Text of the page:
Rob Sequin | Havana Journal

Wally Moran is a Contributing Editor with SAIL Magazine and a cruising sailor who has sailed the north coast of Cuba on his last two visits there in 2009 and 2011.

He is currently working on a tv show about Cuba, to be named “Cuba - Forbidden Paradise”, that will present to the world, and particularly the people of the United States, the “real” Cuba without a political or tourism bias.

Havana Journal - How do you propose to accomplish this?

Wally Moran - Since I am very familiar with the North coast of Cuba, the communities and people there, I wanted to continue my journey to the South side of the island. I will make frequent stops to explore, meet the locals, and to get a sense of what is important to them, what their lives are truly like. And as a sailor, I’m very curious to know if the south coast attitudes are different from those of the north coast as I’ve been told.

Old Chevy looking North

What topics will you cover?

I’d like to explore in some depth the culture of Cuba, how Cubans go about their everyday lives, their work and their play. Work will be especially interesting given the changes in Cuba, with more free enterprise being encouraged by Havana and I want to look at that. We’ll be taking a look at the art of Cuba, which is both beautiful and amazingly eclectic, and at the music, which as you know is simply astounding. The talent in these two fields is mind boggling.

I hope to film a number of live acts in various locations, as well as everyday Cubans just enjoying making music. I want to explore some of the ‘clichés too - how rum is made, cigar rolling, that sort of thing, since viewers will be curious about these aspects of Cuba.

Then there’s the exchanges between people on a cruising sailboat and the locals - the trading for fish and lobster, the struggle to make oneself understood in another language (Wally doesn’t speak Spanish - HJ), and the camaraderie, the mutual understanding, that results from these exchanges. Shopping in the market, dining in the - what’s the term - paladares, the in-home restaurants - the sorts of things any tourist might do on coming to Cuba provided they ventured from the resorts and organized tours.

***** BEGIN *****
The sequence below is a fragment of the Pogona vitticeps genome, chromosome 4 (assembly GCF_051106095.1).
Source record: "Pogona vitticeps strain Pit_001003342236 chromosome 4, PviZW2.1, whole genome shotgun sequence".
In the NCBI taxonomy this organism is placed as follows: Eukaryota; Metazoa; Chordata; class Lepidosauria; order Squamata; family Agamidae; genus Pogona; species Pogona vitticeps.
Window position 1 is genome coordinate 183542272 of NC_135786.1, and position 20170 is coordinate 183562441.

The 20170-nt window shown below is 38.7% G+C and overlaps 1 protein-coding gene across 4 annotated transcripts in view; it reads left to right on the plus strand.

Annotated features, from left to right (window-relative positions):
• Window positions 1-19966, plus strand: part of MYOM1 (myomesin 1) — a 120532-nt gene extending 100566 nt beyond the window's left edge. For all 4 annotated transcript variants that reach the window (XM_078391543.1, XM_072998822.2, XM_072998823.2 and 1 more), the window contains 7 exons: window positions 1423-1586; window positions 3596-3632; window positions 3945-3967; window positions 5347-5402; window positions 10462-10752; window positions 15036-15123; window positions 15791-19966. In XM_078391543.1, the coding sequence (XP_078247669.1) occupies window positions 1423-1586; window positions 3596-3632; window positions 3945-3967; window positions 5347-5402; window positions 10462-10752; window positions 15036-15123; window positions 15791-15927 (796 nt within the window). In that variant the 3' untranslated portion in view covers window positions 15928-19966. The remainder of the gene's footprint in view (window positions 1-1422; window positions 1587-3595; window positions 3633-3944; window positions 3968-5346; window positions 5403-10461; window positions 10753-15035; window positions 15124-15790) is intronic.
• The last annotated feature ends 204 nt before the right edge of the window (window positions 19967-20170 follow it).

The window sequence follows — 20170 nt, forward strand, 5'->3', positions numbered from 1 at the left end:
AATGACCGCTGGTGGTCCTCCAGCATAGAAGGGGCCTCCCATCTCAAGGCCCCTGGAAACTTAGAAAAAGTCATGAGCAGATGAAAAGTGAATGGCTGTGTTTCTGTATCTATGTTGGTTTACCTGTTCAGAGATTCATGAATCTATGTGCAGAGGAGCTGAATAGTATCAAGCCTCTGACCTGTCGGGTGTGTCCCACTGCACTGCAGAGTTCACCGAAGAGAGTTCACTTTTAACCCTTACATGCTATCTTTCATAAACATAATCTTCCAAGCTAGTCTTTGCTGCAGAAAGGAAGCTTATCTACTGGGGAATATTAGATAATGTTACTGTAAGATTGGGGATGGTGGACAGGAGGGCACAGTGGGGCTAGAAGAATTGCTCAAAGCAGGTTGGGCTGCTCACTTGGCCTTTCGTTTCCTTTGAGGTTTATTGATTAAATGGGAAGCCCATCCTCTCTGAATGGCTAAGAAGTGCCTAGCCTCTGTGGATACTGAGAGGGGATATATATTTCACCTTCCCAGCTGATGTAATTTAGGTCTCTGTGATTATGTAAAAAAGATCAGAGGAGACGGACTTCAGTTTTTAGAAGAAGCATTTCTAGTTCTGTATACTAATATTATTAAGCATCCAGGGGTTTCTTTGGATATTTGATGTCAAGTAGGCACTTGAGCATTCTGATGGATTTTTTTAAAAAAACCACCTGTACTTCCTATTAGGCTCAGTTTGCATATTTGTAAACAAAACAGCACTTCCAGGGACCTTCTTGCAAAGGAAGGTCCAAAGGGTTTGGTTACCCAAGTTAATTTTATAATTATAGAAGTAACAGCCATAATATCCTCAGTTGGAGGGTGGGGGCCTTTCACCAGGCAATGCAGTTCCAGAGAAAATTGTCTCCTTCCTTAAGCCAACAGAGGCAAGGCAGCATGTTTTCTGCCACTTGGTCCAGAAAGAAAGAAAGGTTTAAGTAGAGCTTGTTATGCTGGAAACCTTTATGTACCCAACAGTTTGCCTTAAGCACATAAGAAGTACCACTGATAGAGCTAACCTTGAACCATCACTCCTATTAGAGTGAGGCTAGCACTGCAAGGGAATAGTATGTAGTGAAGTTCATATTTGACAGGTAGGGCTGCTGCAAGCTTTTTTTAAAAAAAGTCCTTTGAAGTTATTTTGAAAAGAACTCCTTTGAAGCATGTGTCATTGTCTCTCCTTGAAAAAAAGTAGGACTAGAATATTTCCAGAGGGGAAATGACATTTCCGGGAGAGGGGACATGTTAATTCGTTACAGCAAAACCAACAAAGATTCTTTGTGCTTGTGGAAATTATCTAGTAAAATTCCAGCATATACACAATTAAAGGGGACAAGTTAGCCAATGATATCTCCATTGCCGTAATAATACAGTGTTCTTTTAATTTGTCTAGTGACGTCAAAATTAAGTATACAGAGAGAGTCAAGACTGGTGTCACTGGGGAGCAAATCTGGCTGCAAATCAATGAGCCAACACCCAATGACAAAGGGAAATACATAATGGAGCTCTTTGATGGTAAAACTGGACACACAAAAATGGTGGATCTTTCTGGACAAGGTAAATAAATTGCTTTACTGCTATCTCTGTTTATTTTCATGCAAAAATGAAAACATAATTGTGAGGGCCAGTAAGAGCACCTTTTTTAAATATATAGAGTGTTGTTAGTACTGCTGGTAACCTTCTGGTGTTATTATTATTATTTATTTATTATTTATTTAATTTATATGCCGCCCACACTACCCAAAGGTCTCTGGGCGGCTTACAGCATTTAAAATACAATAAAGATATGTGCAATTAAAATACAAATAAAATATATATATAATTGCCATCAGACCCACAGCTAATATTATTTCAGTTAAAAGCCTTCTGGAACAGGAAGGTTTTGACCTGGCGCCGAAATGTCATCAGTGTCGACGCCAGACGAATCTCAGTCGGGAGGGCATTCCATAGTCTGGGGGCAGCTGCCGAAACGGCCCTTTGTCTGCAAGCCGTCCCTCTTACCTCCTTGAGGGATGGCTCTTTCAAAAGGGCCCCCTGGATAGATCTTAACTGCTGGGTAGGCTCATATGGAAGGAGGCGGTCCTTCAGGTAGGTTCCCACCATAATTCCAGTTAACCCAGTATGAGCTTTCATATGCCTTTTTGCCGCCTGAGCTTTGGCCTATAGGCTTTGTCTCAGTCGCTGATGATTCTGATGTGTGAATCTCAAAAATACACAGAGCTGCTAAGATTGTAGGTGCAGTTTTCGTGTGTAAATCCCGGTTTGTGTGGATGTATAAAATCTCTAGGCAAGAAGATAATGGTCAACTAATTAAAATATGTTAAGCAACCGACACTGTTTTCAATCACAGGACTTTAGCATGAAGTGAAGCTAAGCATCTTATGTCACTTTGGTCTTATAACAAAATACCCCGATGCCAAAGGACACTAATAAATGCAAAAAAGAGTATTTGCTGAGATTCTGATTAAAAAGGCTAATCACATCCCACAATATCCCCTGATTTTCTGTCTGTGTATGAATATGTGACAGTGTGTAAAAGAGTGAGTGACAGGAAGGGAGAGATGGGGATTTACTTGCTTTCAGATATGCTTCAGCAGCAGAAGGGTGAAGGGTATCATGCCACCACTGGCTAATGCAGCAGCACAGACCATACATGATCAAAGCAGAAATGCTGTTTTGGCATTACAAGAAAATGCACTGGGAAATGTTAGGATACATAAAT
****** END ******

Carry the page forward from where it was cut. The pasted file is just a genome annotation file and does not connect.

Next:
How about the politics?

Cuban politics is a fascinating subject, but I’m going to leave it to others - I think that politics is ultimately the problem facing Cuba - both internally and externally. I personally believe that when people - particularly Americans - see that there is far more that joins us as human beings and as individuals than there is that divides us, we’ll see more positive US Cuba relations come much sooner.

I understand you have to finance the tv show. How do you do that?

I could have worked at selling advertising or sponsorships, but in this economy, and given this subject matter, that would be problematical. I’ve chosen instead to use an online funding site, Kickstarter.com with my funding page here.

In the Kickstarter model of funding, individual donors give funds - in our case from $10 to $5000 or more - and in return, they receive recognition for their contribution, plus various rewards to make it worth their while to donate. It’s an interesting fund raising method and many worthwhile projects have been launched from this site.

What sort of rewards to donors receive?

Rob, we’re offering everything you can think of except Cuban cigars and rum. For smaller donations, we’re offering podcasts of Cuba, including scenes with original art and music. At higher levels, we’re offering a digital copy of the show, digital or print copies of the book, original Cuban art and/or music CDs by Cuban artists.

Going further, we are offering to include donors in a cameo shot in the film on site in Cuba and to include their names as associate producers in the screen credits. I think we’re offering incredible value, but more to the point, our sponsors are helping us to put out an important message to the world about Cuba. In the end, it’s all about how people feel about this project, about Cuba, and about themselves as people who help create change in this world.

How can Havana Journal readers contribute and support this project?

Rob, they can go to our website and click on the link on the front page for sponsorship, or go to the sponsorship page on our site. Either one will take them to the appropriate page at Kickstarter.com to make their donation. And if anyone wants to join the crew and do a cameo appearance on the show, they’d best hurry, because there are only three opportunities available for that particular award.

Who else is involved in this project?

There’s Jeffrey Cox, who was the producer of Haunted America, as my lead cameraman, and the show will be produced by Tory Salvia of TheSailingChannel, who has produced my earlier videos, one of which is on Cuba. There are others who are working with us on a consultative basis, giving us their expertise.

For example, I’ve spoken with people in Canada who do business in Cuba and a legendary film documentarian who will introduce us to important industry contacts.

You’re doing this trip on a sailboat. Is it a sailing documentary then?

No. Although inevitably, there will be a “sailing” aspect to the film but essentially, this is a story of discovery. The boat is simply a wonderful means of transportation to and around the island, and the show will have immense appeal to both boaters and non-boaters as well because of that. Recently, I interviewed a participant in the 1998 Tampa to Havana sailing regatta who had dinner with Fidel Castro. That interview will be part of the show by the way.

How can people learn more about you and the project?

Yes. We are on Facebook and also online at CubaForbiddenParadise.com. Interested viewers can also follow us on Twitter or they can .(JavaScript must be enabled to view this email address).